GARDNER, MA — The LaChance Maternity Center, a Newsweek’s Best Maternity Hospital for 2020 and 2021 at Heywood Healthcare, is now providing a telehealth service for its neonatal intensive care unit (NICU) through the utilization of Tele-NICU.
The Tele-NICU device provides the help from highly experienced neonatologists at a moment’s notice; allowing smaller hospitals without the resources of higher-level facilities to provide immediate care to infants.
What is Tele-NICU?
According to Lynn Shepard, a maternal/child practice leader at Heywood Healthcare, the Tele-NICU is a high-tech audio visual cart that allows the health institution to emergently contact a neonatologist at UMass Memorial Health Care any time of the day or night.
“It allows the UMass neonatologists to interact with the providers here at Heywood Hospital in real time. The neonatologist is able to view and assess the infant and the monitors and help guide the actions of the practitioners and care provided to the infant here at Heywood Hospital,” said Shepard.
“Uses of the Tele-NICU device may include infants requiring resuscitation, infants presenting with abnormal physical exams and delivery room management for critical infants,” she added.
The Four Levels of Neonatal Care
Neonatal care ranges from basic newborn care to the highest level neonatal intensive care. According to Shepard, there are four levels of neonatal care:
A Level I nursery is considered to be a “Well Newborn Nursery” and provides care for healthy full-term babies or for those born close to their due date. These nurseries provide routine care and are equipped to stabilize and prepare babies who require a higher level of care for transfer.
A Level II nursery offers “Special Newborn Care” and can manage babies born at greater than 32 weeks gestation, or full-term babies who may require close observation or who have problems that are expected to resolve quickly.
A Level III nursery (NICU) cares for the tiniest and sickest of newborns.
Finally, a Level IV nursery (NICU) provides for the highest level of NICU care, often caring for babies born at the lowest age of viability or micro preemies. Level IV nurseries have on-site surgical services for complex congenital or acquired conditions.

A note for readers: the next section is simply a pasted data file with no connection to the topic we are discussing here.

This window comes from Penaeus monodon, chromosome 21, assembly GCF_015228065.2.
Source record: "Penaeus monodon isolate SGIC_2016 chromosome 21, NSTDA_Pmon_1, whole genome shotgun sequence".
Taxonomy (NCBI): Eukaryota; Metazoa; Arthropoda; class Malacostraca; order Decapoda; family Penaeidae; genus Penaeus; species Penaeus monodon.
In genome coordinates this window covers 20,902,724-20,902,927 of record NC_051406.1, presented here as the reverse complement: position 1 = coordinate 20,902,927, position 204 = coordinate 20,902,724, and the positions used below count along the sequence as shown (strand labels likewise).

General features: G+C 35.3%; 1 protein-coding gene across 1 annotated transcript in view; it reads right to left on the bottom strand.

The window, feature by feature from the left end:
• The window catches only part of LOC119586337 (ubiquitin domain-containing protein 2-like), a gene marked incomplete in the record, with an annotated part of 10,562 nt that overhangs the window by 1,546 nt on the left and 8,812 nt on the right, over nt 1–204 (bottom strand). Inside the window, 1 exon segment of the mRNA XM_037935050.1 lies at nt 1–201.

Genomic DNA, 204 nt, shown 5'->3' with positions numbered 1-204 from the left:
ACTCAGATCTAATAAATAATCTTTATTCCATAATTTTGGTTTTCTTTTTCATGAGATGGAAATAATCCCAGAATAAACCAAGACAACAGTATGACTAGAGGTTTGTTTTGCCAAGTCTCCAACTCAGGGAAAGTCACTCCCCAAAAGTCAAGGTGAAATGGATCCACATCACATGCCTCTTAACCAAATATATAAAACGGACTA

Heywood Hospital offers a Level I community-based maternal-newborn service and is capable of managing both uncomplicated pregnancies and complicated pregnancies that do not require resources of advanced technologies.
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“Heywood Hospital provides for the care and management of well newborns and stable infants born at 35 weeks gestation. We do not routinely provide care to laboring patients at less than 36 weeks gestation or to infants born at less than 35 weeks gestation. However, on occasion, a patient may require additional services that are outside of our regular scope of care,” said Shepard.
The Tele-NICU device at the LaChance Maternity Center in Heywood Healthcare.
The collaboration between Heywood Healthcare with UMass Memorial
According to Shepard, the LaChance Maternity Center has “a long-standing collaboration” with UMass Memorial.
“UMass Memorial has the only Level III NICU in the region and provides both high-risk obstetrical and neonatal care. UMass Memorial hosts quarterly outreach programs for the staff at Heywood Hospital,” Shepard said.
When asked about the need for the Tele-NICU device at Heywood Healthcare, Shepard said that the push for the device was a collaborative decision between UMass Memorial and Heywood Healthcare as it will allow the latter to better care for its “youngest and most vulnerable patients.”
Tele-NICU is cost effective
Usually, better technology could also mean that it will incur a higher cost — the Tele-NICU device included. According to Shepard, the LaChance Maternity Center does pay an annual technology fee for the cart and its related maintenance.
However, “The benefit of being able to provide this service to the community far outweighs the cost associated with the Tele-NICU cart,” she said.